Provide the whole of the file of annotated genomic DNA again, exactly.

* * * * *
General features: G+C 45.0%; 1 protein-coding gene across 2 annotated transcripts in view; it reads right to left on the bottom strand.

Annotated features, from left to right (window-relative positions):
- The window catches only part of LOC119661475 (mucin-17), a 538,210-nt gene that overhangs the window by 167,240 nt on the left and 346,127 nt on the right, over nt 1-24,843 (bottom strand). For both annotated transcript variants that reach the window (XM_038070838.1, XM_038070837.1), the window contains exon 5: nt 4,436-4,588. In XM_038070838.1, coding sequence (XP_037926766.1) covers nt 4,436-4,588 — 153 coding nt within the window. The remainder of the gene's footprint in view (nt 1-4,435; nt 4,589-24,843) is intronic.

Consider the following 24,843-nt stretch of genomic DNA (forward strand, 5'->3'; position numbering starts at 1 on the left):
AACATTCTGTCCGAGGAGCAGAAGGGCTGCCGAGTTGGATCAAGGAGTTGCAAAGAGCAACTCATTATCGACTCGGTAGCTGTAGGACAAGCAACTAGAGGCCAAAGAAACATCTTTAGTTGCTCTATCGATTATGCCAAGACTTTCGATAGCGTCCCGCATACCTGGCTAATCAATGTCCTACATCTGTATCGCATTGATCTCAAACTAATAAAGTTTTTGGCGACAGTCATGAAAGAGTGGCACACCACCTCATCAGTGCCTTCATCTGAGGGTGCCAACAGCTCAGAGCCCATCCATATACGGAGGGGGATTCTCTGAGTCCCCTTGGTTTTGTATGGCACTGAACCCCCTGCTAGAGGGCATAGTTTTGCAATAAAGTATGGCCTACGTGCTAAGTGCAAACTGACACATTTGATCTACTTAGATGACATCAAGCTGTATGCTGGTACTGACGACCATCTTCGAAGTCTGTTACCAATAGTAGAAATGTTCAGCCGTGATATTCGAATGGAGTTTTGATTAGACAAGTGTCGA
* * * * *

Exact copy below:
General features: G+C 45.0%; 1 protein-coding gene across 2 annotated transcripts in view; it reads right to left on the bottom strand.

Annotated features, from left to right (window-relative positions):
- The window catches only part of LOC119661475 (mucin-17), a 538,210-nt gene that overhangs the window by 167,240 nt on the left and 346,127 nt on the right, over nt 1-24,843 (bottom strand). For both annotated transcript variants that reach the window (XM_038070838.1, XM_038070837.1), the window contains exon 5: nt 4,436-4,588. In XM_038070838.1, coding sequence (XP_037926766.1) covers nt 4,436-4,588 — 153 coding nt within the window. The remainder of the gene's footprint in view (nt 1-4,435; nt 4,589-24,843) is intronic.

Consider the following 24,843-nt stretch of genomic DNA (forward strand, 5'->3'; position numbering starts at 1 on the left):
AACATTCTGTCCGAGGAGCAGAAGGGCTGCCGAGTTGGATCAAGGAGTTGCAAAGAGCAACTCATTATCGACTCGGTAGCTGTAGGACAAGCAACTAGAGGCCAAAGAAACATCTTTAGTTGCTCTATCGATTATGCCAAGACTTTCGATAGCGTCCCGCATACCTGGCTAATCAATGTCCTACATCTGTATCGCATTGATCTCAAACTAATAAAGTTTTTGGCGACAGTCATGAAAGAGTGGCACACCACCTCATCAGTGCCTTCATCTGAGGGTGCCAACAGCTCAGAGCCCATCCATATACGGAGGGGGATTCTCTGAGTCCCCTTGGTTTTGTATGGCACTGAACCCCCTGCTAGAGGGCATAGTTTTGCAATAAAGTATGGCCTACGTGCTAAGTGCAAACTGACACATTTGATCTACTTAGATGACATCAAGCTGTATGCTGGTACTGACGACCATCTTCGAAGTCTGTTACCAATAGTAGAAATGTTCAGCCGTGATATTCGAATGGAGTTTTGATTAGACAAGTGTCGA